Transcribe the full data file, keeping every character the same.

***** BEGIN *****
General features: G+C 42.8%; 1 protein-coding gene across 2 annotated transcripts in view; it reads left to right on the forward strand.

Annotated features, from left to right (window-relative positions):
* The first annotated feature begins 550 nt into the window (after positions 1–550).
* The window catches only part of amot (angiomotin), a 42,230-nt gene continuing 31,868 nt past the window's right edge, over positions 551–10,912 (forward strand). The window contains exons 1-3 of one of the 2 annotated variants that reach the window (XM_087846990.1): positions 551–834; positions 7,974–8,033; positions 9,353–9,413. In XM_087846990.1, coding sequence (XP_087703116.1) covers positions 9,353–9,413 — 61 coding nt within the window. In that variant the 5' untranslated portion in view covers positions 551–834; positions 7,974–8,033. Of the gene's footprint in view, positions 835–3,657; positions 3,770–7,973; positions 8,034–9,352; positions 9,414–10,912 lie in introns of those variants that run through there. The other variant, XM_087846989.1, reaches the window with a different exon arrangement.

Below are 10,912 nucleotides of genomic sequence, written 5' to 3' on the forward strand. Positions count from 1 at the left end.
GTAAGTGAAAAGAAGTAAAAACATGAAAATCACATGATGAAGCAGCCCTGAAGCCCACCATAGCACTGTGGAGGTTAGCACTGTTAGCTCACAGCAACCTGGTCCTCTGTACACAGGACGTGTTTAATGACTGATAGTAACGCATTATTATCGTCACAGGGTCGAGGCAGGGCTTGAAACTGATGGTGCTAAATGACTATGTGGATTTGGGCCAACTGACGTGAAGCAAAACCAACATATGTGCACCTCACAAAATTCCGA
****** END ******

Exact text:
General features: G+C 42.8%; 1 protein-coding gene across 2 annotated transcripts in view; it reads left to right on the forward strand.

Annotated features, from left to right (window-relative positions):
* The first annotated feature begins 550 nt into the window (after positions 1–550).
* The window catches only part of amot (angiomotin), a 42,230-nt gene continuing 31,868 nt past the window's right edge, over positions 551–10,912 (forward strand). The window contains exons 1-3 of one of the 2 annotated variants that reach the window (XM_087846990.1): positions 551–834; positions 7,974–8,033; positions 9,353–9,413. In XM_087846990.1, coding sequence (XP_087703116.1) covers positions 9,353–9,413 — 61 coding nt within the window. In that variant the 5' untranslated portion in view covers positions 551–834; positions 7,974–8,033. Of the gene's footprint in view, positions 835–3,657; positions 3,770–7,973; positions 8,034–9,352; positions 9,414–10,912 lie in introns of those variants that run through there. The other variant, XM_087846989.1, reaches the window with a different exon arrangement.

Below are 10,912 nucleotides of genomic sequence, written 5' to 3' on the forward strand. Positions count from 1 at the left end.
GTAAGTGAAAAGAAGTAAAAACATGAAAATCACATGATGAAGCAGCCCTGAAGCCCACCATAGCACTGTGGAGGTTAGCACTGTTAGCTCACAGCAACCTGGTCCTCTGTACACAGGACGTGTTTAATGACTGATAGTAACGCATTATTATCGTCACAGGGTCGAGGCAGGGCTTGAAACTGATGGTGCTAAATGACTATGTGGATTTGGGCCAACTGACGTGAAGCAAAACCAACATATGTGCACCTCACAAAATTCCGA